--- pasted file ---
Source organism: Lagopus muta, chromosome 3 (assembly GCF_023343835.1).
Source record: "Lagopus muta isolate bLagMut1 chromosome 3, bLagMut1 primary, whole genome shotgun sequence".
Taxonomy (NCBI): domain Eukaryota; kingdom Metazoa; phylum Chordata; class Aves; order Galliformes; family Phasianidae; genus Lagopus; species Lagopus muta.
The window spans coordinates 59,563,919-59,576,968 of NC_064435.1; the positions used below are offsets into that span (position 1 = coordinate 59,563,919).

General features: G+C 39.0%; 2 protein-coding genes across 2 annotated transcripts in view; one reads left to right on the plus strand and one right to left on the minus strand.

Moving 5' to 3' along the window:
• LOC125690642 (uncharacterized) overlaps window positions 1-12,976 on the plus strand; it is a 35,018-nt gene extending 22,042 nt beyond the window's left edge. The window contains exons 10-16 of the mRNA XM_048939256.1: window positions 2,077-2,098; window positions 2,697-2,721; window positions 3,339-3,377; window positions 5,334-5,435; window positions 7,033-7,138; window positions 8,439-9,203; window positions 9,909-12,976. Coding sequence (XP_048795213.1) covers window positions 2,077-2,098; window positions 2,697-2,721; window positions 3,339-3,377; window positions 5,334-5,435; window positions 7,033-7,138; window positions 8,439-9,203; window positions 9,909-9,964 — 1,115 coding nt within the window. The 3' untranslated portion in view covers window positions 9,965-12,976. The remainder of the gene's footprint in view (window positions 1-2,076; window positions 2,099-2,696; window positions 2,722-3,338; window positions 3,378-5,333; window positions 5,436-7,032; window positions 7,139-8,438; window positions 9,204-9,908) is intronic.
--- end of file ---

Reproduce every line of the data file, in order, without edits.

Source organism: Lagopus muta, chromosome 3 (assembly GCF_023343835.1).
Source record: "Lagopus muta isolate bLagMut1 chromosome 3, bLagMut1 primary, whole genome shotgun sequence".
Taxonomy (NCBI): domain Eukaryota; kingdom Metazoa; phylum Chordata; class Aves; order Galliformes; family Phasianidae; genus Lagopus; species Lagopus muta.
The window spans coordinates 59,563,919-59,576,968 of NC_064435.1; the positions used below are offsets into that span (position 1 = coordinate 59,563,919).

General features: G+C 39.0%; 2 protein-coding genes across 2 annotated transcripts in view; one reads left to right on the plus strand and one right to left on the minus strand.

Moving 5' to 3' along the window:
• LOC125690642 (uncharacterized) overlaps window positions 1-12,976 on the plus strand; it is a 35,018-nt gene extending 22,042 nt beyond the window's left edge. The window contains exons 10-16 of the mRNA XM_048939256.1: window positions 2,077-2,098; window positions 2,697-2,721; window positions 3,339-3,377; window positions 5,334-5,435; window positions 7,033-7,138; window positions 8,439-9,203; window positions 9,909-12,976. Coding sequence (XP_048795213.1) covers window positions 2,077-2,098; window positions 2,697-2,721; window positions 3,339-3,377; window positions 5,334-5,435; window positions 7,033-7,138; window positions 8,439-9,203; window positions 9,909-9,964 — 1,115 coding nt within the window. The 3' untranslated portion in view covers window positions 9,965-12,976. The remainder of the gene's footprint in view (window positions 1-2,076; window positions 2,099-2,696; window positions 2,722-3,338; window positions 3,378-5,333; window positions 5,436-7,032; window positions 7,139-8,438; window positions 9,204-9,908) is intronic.